In 1 Samuel we read of the tensions that existed in the people who in today’s reading demand a new way of being ruled. They didn’t think that Samuel’s sons would act in a just manner when the time came for them to take over. They also wanted to be just like all of the other nations who had a king to rule over them.
The experience of Samuel has come full circle. Eli’s sons were not seen to be suitable heirs and so Samuel was chosen. Now, here is Samuel in a similar situation. Eli’s sons were unsuitable due to their religious character flaws when they ate too much of the sacrifices and slept with the women from the temple, Samuel’s sons were ethically flawed: perverting justice and taking bribes.
The request is taken badly. Samuel was displeased at the people’s request and God saw it as a rejection of him and his ways. A period of persuasion takes place with Samuel following God’s commands and telling the people exactly what a king would mean. The understanding of this antimonarchic understanding of the world may have come from the experience of some of the Canaanite Kings or even the example of Solomon (1 Kings 10-11).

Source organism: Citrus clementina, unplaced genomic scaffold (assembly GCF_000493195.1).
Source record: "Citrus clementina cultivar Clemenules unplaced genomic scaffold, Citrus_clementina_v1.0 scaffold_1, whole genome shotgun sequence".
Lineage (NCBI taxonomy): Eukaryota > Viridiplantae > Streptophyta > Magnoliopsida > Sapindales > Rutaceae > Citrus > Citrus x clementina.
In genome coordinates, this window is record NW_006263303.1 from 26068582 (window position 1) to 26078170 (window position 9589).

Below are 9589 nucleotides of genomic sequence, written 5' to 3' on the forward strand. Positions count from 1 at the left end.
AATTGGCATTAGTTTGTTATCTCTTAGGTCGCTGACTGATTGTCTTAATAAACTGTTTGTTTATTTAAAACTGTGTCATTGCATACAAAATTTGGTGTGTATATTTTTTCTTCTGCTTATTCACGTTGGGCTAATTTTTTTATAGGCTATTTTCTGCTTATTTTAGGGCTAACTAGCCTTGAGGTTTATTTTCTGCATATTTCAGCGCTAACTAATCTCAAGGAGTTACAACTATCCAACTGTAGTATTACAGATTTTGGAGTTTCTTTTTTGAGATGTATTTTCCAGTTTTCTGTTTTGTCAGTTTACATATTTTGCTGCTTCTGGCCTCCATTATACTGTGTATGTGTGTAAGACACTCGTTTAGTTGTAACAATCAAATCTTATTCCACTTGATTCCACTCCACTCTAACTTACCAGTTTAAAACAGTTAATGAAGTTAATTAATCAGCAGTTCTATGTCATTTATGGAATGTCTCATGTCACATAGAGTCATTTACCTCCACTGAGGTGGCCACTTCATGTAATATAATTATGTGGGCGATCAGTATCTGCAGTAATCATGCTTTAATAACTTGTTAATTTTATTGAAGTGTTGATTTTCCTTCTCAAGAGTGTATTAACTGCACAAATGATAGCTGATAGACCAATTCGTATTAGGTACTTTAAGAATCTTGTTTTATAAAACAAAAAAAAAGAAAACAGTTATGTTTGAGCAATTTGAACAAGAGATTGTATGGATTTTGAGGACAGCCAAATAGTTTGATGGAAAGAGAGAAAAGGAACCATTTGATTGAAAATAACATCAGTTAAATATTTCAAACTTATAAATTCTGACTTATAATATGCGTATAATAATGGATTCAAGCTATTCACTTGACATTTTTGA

Despite Samuel’s best efforts and persuasion the people still wanted a king. They looked for justice and felt that a king could provide that. The people had missed the fact that the culture they so earnestly desired was similar to the ideals that God offered them. Justice, fairness, community are all aspects of God that even now churches strive to bring about.
The people wanted their community to be like all the others around them. What do our communities want? Do they want to be the same as those around them or be something different? What about our churches? Do we want to blend in or stand out?
Power, authority, monarch, God, justice, ethics: hand in hand or mutually exclusive?(Source: Spill the Beans)
The people said to Samuel,
“We really want a king!
Please find someone to lead us,
to fight for us and win!”
Samuel told the people,
“Here’s what a king will do –
he’ll send your sons to battle,
he’ll make life hard for you!
“The best of everything you have
the King will make his own!
you’ll have to work much harder,
and then you’ll moan and groan!”